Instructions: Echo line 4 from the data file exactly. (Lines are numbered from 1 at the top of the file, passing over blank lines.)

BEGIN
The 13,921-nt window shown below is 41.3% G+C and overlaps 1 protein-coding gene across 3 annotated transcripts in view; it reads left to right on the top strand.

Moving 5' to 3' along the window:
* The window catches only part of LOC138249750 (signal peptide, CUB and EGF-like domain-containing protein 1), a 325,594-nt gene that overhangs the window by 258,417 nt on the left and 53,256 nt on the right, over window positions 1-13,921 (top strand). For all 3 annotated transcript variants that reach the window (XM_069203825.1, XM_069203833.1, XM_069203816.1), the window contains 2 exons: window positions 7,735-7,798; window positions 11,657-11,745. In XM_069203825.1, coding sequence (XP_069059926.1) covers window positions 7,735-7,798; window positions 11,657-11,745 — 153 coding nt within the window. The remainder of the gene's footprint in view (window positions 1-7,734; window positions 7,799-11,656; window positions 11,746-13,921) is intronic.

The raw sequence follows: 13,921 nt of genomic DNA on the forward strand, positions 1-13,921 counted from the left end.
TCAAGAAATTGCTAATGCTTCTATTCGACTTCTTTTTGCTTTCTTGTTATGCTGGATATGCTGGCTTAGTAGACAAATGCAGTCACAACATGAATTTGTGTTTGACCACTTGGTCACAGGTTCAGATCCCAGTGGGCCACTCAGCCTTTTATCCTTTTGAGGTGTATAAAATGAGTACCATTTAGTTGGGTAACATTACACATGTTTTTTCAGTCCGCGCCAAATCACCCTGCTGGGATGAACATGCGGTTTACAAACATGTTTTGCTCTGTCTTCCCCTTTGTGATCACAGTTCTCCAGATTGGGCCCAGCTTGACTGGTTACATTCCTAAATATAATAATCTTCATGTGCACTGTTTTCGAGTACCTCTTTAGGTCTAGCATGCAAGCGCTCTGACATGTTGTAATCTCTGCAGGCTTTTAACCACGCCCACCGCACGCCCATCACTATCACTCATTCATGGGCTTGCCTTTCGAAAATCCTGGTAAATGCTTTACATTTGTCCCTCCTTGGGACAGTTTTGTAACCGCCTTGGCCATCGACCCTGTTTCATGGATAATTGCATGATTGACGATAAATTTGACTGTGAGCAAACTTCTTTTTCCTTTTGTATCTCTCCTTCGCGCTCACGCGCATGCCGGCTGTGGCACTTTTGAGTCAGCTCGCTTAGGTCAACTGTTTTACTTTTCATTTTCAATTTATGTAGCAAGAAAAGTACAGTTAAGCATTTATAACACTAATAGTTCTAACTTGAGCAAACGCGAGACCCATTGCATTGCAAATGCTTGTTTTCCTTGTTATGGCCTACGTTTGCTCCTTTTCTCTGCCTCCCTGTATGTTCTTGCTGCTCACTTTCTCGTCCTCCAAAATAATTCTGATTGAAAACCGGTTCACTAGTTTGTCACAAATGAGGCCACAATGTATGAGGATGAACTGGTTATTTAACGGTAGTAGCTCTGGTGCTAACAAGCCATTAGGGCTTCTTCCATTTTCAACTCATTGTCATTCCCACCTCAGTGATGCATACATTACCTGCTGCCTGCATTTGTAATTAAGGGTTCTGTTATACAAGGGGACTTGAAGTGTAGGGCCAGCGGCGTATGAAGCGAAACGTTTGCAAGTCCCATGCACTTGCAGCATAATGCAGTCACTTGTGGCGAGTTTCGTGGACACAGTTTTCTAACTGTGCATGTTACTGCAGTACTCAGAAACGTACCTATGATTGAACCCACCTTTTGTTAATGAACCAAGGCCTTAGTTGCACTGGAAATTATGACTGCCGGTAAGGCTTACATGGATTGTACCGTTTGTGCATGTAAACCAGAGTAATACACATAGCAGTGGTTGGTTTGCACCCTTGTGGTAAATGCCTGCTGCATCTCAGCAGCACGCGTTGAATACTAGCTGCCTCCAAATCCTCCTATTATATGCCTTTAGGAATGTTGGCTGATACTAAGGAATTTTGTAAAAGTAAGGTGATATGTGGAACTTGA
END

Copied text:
The raw sequence follows: 13,921 nt of genomic DNA on the forward strand, positions 1-13,921 counted from the left end.